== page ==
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New Research in Pioneering Science

Videotaped Experiments on Telephone Telepathy

by Rupert Sheldrake and Pamela Smart
Journal of Parapsychology 67, 187-206, June 2003 64, 224-232

Abstract

The authors tested whether participants (N = 4) could tell who was calling before answering the telephone. In each trial, participants had 4 potential callers, one of whom was selected at random by the experimenter. Participants were filmed on time-coded videotape throughout the experimental period. When the telephone began ringing, the participants said to the camera whom they thought the caller was and, in many cases, also how confident they felt in their guesses. The callers were usually several miles away, and in some cases thousands of miles away. By guessing at random, there was a 25% chance of success. In a total of 271 trials, there were 122 (45%) correct guesses (p = 1 10-12). The 95% confidence limits of this success rate were from 39% to 51%. In most trials, some of the callers were familiar to the participants and others were unfamiliar. With familiar callers there was a success rate of 61% (n = 100; p = 1 10-13). With unfamiliar callers the success rate of 20% was not significantly different from chance. When they said they were confident about their guesses, participants were indeed more successful than when they were not confident.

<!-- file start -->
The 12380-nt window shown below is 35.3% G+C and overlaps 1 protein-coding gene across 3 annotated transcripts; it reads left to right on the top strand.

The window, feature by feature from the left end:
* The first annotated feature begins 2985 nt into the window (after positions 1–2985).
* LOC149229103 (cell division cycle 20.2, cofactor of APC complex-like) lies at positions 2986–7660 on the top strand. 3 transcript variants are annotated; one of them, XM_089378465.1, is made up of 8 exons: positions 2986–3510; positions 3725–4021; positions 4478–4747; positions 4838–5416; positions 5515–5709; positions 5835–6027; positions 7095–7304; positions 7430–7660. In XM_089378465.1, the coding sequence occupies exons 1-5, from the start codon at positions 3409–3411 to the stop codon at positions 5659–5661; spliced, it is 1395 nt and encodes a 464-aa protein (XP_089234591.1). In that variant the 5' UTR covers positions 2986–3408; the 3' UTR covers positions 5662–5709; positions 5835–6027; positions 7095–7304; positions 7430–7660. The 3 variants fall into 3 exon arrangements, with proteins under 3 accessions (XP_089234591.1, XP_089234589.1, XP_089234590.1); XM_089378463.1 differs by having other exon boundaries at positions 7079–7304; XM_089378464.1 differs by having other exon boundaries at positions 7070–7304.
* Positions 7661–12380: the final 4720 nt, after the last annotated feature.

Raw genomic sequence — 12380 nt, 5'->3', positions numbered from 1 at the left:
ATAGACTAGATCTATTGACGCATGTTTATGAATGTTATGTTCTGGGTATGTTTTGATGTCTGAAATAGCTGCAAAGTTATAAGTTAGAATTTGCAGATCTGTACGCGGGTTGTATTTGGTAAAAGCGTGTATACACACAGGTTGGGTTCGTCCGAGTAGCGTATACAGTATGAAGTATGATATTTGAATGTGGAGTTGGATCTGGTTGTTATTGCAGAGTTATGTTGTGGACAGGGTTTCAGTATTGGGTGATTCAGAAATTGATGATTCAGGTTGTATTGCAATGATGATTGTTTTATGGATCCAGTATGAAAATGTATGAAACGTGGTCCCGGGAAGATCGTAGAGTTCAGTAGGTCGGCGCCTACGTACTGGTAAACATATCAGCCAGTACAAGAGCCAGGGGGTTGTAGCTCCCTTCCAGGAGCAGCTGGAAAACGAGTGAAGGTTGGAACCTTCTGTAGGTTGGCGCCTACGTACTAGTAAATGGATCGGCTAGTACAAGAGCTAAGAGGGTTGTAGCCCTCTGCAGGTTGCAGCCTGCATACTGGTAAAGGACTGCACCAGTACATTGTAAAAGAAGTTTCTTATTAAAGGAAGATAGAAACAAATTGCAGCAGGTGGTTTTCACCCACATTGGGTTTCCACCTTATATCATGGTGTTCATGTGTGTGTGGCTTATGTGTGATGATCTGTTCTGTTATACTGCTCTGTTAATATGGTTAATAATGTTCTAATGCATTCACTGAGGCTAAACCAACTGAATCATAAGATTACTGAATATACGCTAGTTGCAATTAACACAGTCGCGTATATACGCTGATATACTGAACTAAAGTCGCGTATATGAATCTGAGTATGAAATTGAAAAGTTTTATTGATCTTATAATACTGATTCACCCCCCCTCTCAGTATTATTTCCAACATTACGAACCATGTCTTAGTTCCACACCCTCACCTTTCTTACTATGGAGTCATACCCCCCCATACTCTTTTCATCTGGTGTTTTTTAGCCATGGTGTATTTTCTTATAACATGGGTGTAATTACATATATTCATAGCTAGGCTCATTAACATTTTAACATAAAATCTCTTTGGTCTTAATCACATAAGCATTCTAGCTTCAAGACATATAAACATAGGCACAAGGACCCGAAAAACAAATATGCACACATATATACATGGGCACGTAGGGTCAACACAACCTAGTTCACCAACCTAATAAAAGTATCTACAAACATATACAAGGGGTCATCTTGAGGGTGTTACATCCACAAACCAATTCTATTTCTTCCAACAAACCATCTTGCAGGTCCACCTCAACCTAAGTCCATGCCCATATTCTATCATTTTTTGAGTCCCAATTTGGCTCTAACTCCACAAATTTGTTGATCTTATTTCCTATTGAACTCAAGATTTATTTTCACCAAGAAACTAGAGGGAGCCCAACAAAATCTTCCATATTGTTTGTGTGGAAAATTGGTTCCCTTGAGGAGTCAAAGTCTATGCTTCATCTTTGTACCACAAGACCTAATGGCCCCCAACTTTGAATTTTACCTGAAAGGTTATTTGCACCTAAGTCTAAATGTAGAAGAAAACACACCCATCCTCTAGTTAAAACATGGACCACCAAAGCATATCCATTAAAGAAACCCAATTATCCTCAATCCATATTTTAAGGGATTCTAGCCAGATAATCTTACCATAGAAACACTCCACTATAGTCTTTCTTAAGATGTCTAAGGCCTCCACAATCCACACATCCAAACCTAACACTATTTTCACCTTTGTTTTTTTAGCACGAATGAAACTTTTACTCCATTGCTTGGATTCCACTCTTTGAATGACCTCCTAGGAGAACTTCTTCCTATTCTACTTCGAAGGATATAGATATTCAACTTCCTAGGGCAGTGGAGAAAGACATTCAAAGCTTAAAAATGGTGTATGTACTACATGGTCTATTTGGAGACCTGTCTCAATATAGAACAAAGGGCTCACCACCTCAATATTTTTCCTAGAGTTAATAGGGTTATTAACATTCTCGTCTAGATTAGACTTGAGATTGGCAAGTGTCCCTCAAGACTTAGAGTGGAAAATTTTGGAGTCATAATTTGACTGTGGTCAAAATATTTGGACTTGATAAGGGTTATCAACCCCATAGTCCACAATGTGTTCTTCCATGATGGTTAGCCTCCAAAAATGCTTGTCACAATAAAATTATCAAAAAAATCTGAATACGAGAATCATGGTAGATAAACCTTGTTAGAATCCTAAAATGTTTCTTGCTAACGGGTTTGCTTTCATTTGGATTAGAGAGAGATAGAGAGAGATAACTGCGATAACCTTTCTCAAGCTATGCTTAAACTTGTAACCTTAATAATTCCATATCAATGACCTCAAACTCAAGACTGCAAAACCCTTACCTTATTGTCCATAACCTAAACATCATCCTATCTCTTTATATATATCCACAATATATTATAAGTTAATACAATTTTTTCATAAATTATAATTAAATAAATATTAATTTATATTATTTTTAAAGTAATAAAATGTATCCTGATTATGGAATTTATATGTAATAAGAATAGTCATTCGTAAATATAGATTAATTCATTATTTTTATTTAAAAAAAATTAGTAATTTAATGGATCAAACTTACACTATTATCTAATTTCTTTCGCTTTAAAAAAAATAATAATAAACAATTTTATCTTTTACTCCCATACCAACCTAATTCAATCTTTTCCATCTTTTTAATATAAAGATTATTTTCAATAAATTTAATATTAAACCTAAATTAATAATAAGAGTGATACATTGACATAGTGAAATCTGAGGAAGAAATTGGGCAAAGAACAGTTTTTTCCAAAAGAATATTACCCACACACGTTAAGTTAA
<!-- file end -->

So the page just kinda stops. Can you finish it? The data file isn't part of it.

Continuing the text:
Paper in Full

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